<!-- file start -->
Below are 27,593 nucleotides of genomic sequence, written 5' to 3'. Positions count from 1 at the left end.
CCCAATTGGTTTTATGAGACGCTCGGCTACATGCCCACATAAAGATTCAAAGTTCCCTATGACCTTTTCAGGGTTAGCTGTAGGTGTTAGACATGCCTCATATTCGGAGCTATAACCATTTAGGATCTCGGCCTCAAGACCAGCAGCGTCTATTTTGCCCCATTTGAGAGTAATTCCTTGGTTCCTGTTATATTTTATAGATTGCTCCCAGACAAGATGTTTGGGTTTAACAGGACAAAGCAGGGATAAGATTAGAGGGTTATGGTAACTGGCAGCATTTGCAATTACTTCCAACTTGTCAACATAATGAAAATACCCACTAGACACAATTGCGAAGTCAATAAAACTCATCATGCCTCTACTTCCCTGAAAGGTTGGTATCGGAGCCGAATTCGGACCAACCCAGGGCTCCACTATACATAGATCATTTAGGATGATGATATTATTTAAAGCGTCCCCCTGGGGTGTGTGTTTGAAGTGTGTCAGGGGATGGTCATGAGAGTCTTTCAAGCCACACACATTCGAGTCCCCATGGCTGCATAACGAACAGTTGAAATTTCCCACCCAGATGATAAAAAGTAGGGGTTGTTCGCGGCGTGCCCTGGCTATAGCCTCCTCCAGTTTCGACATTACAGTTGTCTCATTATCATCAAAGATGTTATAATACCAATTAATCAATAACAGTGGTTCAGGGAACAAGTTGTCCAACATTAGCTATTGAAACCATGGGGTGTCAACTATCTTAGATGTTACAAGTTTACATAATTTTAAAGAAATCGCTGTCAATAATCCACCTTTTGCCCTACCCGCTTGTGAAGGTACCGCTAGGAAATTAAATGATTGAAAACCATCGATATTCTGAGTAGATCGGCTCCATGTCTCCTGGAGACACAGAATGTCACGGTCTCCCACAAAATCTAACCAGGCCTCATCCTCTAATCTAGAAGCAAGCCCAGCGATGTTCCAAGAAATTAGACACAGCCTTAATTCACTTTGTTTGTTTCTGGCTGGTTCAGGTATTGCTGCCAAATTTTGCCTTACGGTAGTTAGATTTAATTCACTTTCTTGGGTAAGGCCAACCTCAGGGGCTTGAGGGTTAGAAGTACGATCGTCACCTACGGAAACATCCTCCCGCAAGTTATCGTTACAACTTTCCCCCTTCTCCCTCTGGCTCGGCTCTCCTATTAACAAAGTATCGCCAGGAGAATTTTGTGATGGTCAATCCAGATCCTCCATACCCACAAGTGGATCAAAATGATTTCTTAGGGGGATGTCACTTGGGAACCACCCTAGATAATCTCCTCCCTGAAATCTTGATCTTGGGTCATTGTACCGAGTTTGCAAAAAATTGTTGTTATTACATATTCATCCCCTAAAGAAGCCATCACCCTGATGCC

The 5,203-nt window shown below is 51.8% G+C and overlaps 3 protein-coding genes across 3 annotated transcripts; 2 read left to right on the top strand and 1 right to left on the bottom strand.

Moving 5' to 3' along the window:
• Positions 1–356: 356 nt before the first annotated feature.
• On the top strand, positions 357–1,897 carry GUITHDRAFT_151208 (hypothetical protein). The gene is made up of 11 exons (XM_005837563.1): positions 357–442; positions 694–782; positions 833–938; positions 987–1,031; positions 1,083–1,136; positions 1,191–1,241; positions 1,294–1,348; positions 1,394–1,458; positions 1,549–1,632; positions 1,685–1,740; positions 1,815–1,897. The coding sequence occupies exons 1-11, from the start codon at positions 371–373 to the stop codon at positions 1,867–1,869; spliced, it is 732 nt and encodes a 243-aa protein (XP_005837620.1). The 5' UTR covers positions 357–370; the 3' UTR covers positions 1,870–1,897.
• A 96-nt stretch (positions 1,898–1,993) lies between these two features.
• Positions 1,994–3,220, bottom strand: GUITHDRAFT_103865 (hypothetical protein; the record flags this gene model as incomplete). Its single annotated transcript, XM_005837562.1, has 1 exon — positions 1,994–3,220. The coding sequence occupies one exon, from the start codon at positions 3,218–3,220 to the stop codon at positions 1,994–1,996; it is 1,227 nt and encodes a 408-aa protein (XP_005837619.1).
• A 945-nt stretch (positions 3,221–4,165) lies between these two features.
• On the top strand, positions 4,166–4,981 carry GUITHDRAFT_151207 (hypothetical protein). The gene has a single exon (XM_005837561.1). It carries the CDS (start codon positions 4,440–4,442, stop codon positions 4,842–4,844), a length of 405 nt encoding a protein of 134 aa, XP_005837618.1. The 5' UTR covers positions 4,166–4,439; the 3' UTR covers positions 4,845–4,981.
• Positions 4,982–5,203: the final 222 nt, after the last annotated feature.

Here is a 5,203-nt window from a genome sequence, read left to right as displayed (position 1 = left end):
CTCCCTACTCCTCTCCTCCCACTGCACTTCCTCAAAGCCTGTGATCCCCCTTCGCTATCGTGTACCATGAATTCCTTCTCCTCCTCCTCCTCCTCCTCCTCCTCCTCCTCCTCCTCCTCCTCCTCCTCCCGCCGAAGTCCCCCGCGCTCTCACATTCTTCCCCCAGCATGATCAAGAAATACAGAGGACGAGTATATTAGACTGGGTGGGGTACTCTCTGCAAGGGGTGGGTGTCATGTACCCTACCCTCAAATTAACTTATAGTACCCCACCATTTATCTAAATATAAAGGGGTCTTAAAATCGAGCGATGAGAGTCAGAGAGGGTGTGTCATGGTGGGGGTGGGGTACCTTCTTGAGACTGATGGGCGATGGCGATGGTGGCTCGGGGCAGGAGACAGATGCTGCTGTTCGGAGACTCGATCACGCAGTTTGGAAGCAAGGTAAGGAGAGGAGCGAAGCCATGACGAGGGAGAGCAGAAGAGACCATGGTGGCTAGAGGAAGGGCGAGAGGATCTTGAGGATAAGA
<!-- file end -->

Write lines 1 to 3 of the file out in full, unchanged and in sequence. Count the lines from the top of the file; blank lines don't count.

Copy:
Below are 27,593 nucleotides of genomic sequence, written 5' to 3'. Positions count from 1 at the left end.
CCCAATTGGTTTTATGAGACGCTCGGCTACATGCCCACATAAAGATTCAAAGTTCCCTATGACCTTTTCAGGGTTAGCTGTAGGTGTTAGACATGCCTCATATTCGGAGCTATAACCATTTAGGATCTCGGCCTCAAGACCAGCAGCGTCTATTTTGCCCCATTTGAGAGTAATTCCTTGGTTCCTGTTATATTTTATAGATTGCTCCCAGACAAGATGTTTGGGTTTAACAGGACAAAGCAGGGATAAGATTAGAGGGTTATGGTAACTGGCAGCATTTGCAATTACTTCCAACTTGTCAACATAATGAAAATACCCACTAGACACAATTGCGAAGTCAATAAAACTCATCATGCCTCTACTTCCCTGAAAGGTTGGTATCGGAGCCGAATTCGGACCAACCCAGGGCTCCACTATACATAGATCATTTAGGATGATGATATTATTTAAAGCGTCCCCCTGGGGTGTGTGTTTGAAGTGTGTCAGGGGATGGTCATGAGAGTCTTTCAAGCCACACACATTCGAGTCCCCATGGCTGCATAACGAACAGTTGAAATTTCCCACCCAGATGATAAAAAGTAGGGGTTGTTCGCGGCGTGCCCTGGCTATAGCCTCCTCCAGTTTCGACATTACAGTTGTCTCATTATCATCAAAGATGTTATAATACCAATTAATCAATAACAGTGGTTCAGGGAACAAGTTGTCCAACATTAGCTATTGAAACCATGGGGTGTCAACTATCTTAGATGTTACAAGTTTACATAATTTTAAAGAAATCGCTGTCAATAATCCACCTTTTGCCCTACCCGCTTGTGAAGGTACCGCTAGGAAATTAAATGATTGAAAACCATCGATATTCTGAGTAGATCGGCTCCATGTCTCCTGGAGACACAGAATGTCACGGTCTCCCACAAAATCTAACCAGGCCTCATCCTCTAATCTAGAAGCAAGCCCAGCGATGTTCCAAGAAATTAGACACAGCCTTAATTCACTTTGTTTGTTTCTGGCTGGTTCAGGTATTGCTGCCAAATTTTGCCTTACGGTAGTTAGATTTAATTCACTTTCTTGGGTAAGGCCAACCTCAGGGGCTTGAGGGTTAGAAGTACGATCGTCACCTACGGAAACATCCTCCCGCAAGTTATCGTTACAACTTTCCCCCTTCTCCCTCTGGCTCGGCTCTCCTATTAACAAAGTATCGCCAGGAGAATTTTGTGATGGTCAATCCAGATCCTCCATACCCACAAGTGGATCAAAATGATTTCTTAGGGGGATGTCACTTGGGAACCACCCTAGATAATCTCCTCCCTGAAATCTTGATCTTGGGTCATTGTACCGAGTTTGCAAAAAATTGTTGTTATTACATATTCATCCCCTAAAGAAGCCATCACCCTGATGCC

The 5,203-nt window shown below is 51.8% G+C and overlaps 3 protein-coding genes across 3 annotated transcripts; 2 read left to right on the top strand and 1 right to left on the bottom strand.